Justin Danger (Switch) Review
Over 30 heroes to unlock (but differences are only cosmetic)
Squared vector graphics are kind of cool and something a little different
Characters all play the same
This is not a Rogue so players must replay the same levels each time which gets grindy
Jumping has some weird physics
Justin Danger can be described as an auto-runner only without the “auto” part. Instead of constantly and automatically running to the right, the player has direct control of Justin’s movement. However, everything else that comes with an auto runner is here, right down to the timed prize releases and numerous unlockables.
This is an action platformer with the goal of making it as far as you can before succumbing to a hazard or enemy. What is strange though is the non-random gameplay. Take Jetpack Joyride for example. Although the gameplay is the same thing every time, the placement of hazards, enemies, and coins are different with each attempt. Here, the player plays through the same stages in hopes of simply reaching a little further this time, learning from previous mistakes. Playing a runner with the same exact stage doesn’t feel right and becomes grindy quickly.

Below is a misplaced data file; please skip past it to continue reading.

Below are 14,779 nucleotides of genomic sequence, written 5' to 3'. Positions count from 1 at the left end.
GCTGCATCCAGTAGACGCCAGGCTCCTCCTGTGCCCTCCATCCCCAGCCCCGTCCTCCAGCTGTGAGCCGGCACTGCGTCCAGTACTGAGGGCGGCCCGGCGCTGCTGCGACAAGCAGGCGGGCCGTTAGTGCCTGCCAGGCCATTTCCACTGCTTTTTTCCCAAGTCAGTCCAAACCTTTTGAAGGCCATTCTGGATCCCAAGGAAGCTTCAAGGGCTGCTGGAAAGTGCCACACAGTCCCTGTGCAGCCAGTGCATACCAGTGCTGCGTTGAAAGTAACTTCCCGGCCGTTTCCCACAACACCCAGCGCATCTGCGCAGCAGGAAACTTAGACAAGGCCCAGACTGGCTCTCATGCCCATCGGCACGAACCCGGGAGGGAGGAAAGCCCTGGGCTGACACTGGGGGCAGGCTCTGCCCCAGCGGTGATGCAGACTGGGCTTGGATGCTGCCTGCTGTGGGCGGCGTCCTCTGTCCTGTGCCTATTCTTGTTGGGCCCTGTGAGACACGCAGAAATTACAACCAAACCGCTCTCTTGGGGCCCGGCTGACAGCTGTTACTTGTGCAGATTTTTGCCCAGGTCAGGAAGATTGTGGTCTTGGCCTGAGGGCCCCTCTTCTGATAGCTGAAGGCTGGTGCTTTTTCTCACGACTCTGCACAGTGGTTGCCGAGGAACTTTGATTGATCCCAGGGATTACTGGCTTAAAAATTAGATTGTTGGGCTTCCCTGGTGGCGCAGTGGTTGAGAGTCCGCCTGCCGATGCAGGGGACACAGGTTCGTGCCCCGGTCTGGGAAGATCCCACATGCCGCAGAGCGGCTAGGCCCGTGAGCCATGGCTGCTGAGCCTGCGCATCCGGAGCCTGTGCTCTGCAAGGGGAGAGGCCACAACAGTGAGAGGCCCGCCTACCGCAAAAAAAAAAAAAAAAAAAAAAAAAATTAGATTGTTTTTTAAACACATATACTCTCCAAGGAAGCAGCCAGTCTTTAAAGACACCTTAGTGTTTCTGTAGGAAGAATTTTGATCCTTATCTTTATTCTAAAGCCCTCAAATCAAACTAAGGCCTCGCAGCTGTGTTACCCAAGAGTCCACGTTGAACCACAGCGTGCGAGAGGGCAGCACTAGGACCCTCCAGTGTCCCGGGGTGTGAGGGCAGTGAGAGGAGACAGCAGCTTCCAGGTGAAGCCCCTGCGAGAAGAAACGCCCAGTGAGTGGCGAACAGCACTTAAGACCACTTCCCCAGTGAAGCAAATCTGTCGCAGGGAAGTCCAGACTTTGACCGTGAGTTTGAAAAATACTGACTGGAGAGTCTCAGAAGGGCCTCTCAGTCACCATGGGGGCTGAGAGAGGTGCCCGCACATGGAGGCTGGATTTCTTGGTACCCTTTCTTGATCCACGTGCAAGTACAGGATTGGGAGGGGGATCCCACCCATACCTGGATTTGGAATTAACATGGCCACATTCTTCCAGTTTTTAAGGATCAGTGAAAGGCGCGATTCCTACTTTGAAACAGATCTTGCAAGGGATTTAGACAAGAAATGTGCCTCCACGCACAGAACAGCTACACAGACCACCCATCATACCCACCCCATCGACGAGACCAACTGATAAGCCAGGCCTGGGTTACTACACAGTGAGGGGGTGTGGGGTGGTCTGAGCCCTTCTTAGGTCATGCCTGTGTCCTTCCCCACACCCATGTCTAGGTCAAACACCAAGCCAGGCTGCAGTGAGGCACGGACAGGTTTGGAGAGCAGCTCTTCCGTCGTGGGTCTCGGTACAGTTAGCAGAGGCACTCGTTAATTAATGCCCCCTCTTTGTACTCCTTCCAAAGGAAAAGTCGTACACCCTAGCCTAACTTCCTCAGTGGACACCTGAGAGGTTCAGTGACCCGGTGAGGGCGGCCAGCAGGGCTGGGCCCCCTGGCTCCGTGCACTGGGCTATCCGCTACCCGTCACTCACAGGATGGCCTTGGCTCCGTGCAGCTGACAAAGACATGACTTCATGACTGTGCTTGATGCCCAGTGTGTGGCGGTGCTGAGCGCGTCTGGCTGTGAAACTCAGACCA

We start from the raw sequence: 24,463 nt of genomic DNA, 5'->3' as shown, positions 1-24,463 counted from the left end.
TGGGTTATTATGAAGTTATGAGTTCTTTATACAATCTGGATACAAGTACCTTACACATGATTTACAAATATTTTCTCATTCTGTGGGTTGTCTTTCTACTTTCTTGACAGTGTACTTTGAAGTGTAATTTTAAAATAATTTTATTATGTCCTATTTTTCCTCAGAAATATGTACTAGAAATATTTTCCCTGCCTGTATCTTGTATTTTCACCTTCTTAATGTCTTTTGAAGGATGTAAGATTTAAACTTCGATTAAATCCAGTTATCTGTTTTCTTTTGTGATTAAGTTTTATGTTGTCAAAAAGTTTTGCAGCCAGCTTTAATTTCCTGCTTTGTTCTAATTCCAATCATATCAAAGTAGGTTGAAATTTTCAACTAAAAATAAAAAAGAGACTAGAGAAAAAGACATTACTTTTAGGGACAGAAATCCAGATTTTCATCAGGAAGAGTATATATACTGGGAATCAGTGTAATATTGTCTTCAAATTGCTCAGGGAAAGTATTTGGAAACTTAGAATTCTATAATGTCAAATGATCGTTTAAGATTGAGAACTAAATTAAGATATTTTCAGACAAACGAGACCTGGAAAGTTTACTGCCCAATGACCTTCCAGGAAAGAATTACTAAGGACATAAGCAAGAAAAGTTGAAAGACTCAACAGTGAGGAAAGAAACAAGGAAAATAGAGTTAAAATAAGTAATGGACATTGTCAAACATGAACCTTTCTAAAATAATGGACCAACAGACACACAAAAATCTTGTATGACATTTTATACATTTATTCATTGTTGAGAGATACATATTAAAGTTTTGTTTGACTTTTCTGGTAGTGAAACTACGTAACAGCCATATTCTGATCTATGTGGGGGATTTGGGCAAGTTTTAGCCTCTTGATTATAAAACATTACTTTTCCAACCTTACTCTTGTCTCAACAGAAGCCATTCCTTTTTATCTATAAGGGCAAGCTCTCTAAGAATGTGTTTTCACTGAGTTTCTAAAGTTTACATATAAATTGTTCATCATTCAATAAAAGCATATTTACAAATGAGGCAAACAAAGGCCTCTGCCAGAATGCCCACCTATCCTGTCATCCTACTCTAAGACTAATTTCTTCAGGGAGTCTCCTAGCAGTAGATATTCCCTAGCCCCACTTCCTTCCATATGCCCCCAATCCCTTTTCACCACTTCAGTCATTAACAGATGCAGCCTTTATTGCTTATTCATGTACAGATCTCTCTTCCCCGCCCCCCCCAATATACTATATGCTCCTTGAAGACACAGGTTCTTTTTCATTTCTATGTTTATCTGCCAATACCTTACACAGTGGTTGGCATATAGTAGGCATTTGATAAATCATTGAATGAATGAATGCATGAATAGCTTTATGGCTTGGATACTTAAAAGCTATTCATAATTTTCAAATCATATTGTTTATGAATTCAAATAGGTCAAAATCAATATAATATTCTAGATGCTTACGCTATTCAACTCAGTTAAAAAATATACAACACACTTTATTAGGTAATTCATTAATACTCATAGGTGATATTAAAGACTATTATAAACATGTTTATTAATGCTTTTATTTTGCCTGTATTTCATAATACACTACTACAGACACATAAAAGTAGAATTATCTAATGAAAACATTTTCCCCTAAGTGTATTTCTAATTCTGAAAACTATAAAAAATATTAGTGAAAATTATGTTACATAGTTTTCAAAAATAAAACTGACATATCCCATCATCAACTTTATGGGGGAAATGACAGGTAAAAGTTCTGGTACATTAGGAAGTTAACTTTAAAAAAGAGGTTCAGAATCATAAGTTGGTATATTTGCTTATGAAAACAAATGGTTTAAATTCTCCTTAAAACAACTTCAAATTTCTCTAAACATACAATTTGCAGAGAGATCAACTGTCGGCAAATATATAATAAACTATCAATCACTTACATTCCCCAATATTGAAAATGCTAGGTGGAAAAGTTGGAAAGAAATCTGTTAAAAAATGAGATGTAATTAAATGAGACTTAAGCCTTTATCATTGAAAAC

Collected coins are used to unlock new characters but each one has the same abilities. It might be cool to unlock that knock-off Spider-Man, Guile from Street Fighter, or Robin (from Batman) but it doesn’t mean much if their play styles do not vary. Outside of running and jumping, with an occasional vine swing, there are no exciting ability to note. Jumping, the main action, also has this awkward amount of weight with each leap and never feels quite right. The most exciting part comes from trying to complete the optional goals to earn those extra coins, just like in JetPak Joyride. These are also short lived because once you realize there isn’t any point in unlocking anything since nothing adjusts gameplay, gameplay only becomes repetitive and pointless.
The squared vector visuals looks like an early iPhone game but that doesn’t mean they are not without personality. At the end of the day, it doesn’t really matter what this game looks like when the grindy and repetitive gameplay won’t hold your attention for long.
Not As Creative As: Reventure
Play It Instead: Spelunky
Don’t Forget About: Jungle Hunt (Atari 2600)
By: Zachary Gasiorowski, Editor in Chief myGamer.com
Please consider supporting me on Patreon.